An aquifer is an underground layer of water-bearing rock. Water-bearing rocks are permeable, meaning they have openings that liquids and gases can pass through. Sedimentary rock such as sandstone, as well as sand and gravel, are examples of water-bearing rock. The top of the water level in an aquifer is called the water table.
An aquifer fills with water from rain or melted snow that drains into the ground. In some areas, the water passes through the soil on top of the aquifer; in others, it enters through joints and cracks in rocks. The water moves downward until it meets less permeable rock.
Aquifers act as reservoirs for groundwater. Water from aquifers sometimes flows out in springs. Wells drilled into aquifers provide water for drinking, agriculture, and industrial uses. Aquifers can dry up when people drain them faster than nature can refill them. Because aquifers fill with water that drains from the surface of the Earth, they can be contaminated by any chemical or toxic substance found on the surface.
There are two types of aquifers. An unconfined aquifer is covered by permeable rock and can receive water from the surface. The water table of an unconfined aquifer rises or falls depending on the amount of water entering and leaving the aquifer. It is only partly filled with water.
In contrast, a confined aquifer lies between two layers of less permeable rocks and is filled with water. Water trickles down through cracks in the upper layer of less permeable rock, a nearby water source, such as an underground river or lake, or a nearby unconfined aquifer.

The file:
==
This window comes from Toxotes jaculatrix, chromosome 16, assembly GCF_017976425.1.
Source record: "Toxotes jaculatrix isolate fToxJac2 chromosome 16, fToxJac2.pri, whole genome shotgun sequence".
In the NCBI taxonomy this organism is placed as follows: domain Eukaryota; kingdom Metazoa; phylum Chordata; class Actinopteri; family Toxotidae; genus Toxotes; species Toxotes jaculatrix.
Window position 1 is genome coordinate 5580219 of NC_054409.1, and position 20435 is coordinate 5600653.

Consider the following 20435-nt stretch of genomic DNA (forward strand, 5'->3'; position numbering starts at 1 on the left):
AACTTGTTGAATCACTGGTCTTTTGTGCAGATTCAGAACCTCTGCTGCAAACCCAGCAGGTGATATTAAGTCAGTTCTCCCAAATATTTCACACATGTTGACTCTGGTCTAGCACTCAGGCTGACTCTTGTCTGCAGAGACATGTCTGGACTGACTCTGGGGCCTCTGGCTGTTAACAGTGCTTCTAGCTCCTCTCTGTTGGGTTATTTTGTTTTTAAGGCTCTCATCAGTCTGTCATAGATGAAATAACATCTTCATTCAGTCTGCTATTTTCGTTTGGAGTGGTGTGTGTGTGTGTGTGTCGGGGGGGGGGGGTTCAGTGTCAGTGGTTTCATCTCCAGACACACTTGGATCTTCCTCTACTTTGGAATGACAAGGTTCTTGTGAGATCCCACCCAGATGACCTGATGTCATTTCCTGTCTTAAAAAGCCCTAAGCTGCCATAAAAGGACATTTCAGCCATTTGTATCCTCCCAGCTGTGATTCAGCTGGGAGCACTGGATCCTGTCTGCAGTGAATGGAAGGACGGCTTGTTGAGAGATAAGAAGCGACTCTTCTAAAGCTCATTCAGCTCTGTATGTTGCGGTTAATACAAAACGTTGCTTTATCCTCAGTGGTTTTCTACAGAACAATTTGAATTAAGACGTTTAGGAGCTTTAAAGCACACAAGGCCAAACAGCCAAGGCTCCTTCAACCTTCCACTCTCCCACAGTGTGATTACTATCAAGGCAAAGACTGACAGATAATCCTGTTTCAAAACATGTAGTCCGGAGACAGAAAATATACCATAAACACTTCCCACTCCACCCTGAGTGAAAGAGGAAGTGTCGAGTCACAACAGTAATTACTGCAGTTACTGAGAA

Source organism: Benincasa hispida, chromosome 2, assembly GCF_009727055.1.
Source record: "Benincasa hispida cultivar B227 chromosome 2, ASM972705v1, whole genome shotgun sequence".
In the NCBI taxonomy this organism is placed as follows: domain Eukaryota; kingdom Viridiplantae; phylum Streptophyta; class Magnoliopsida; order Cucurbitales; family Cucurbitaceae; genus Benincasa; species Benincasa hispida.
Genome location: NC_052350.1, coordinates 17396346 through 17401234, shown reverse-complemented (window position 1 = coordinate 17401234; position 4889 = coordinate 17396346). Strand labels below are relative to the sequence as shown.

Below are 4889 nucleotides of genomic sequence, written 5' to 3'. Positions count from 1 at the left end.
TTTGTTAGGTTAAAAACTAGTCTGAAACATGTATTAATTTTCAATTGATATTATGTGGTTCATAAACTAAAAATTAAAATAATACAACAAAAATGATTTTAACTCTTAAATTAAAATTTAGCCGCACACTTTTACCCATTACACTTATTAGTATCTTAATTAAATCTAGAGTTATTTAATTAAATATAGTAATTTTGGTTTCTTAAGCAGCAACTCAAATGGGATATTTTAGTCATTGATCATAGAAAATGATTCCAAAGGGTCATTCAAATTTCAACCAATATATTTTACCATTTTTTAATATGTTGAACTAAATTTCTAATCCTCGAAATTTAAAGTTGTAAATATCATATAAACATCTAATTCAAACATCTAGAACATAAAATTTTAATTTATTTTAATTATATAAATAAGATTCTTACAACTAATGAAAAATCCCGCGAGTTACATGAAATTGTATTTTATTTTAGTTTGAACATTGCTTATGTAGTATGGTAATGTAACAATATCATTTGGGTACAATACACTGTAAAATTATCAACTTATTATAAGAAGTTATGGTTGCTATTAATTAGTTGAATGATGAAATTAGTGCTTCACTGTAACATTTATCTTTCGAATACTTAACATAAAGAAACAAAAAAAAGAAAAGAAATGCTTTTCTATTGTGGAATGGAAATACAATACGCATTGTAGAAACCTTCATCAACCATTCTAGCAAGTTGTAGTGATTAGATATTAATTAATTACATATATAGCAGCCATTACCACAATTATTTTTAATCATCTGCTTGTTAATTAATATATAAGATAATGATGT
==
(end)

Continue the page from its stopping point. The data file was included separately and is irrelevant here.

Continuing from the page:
An artesian well is a type of confined aquifer that flows upward to the Earth's surface without the need for pumping. The artesian well sits below the water table at the bottom of U-shaped aquifers. Pressure from water in the long sides of the aquifer pushes the water up the well shaft.
Great Artesian Basin
The world's largest known aquifer is the Great Artesian Basin, in Australia, at more than 1.7 million square kilometers (661,000 square miles).
Term Part of Speech Definition Encyclopedic Entry agriculture Noun
the art and science of cultivating the land for growing crops (farming) or raising livestock (ranching).
Encyclopedic Entry: agriculture aquifer Noun
an underground layer of rock or earth which holds groundwater.
Encyclopedic Entry: aquifer artesian well Noun
type of confined aquifer that flows to the Earth's surface without the need for pumping.
confined aquifer Noun
layer of water-bearing rock between two layers of less permeable rock.
to poison or make hazardous.
small stones or pebbles.
water found in an aquifer.
Encyclopedic Entry: groundwater industrial Adjective
having to do with factories or mechanical production.
allowing liquid and gases to pass through.
Encyclopedic Entry: rain reservoir Noun
natural or man-made lake.
Encyclopedic Entry: reservoir sand Noun
small, loose grains of disintegrated rocks.
common sedimentary rock formed by grains of sand compacted or cemented with material such as clay.
sedimentary rock Noun
rock formed from fragments of other rocks or the remains of plants or animals.
precipitation made of ice crystals.
top layer of the Earth's surface where plants can grow.
small flow of water flowing naturally from an underground water source.
unconfined aquifer Noun
layer of water-bearing rock covered by permeable rock.
water-bearing rock Noun
rock that can hold water in tiny pores.
water table Noun
underground area where the Earth's surface is saturated with water. Also called water level.
Encyclopedic Entry: water table well Noun
a hole drilled in the Earth to obtain a liquid or gaseous substance.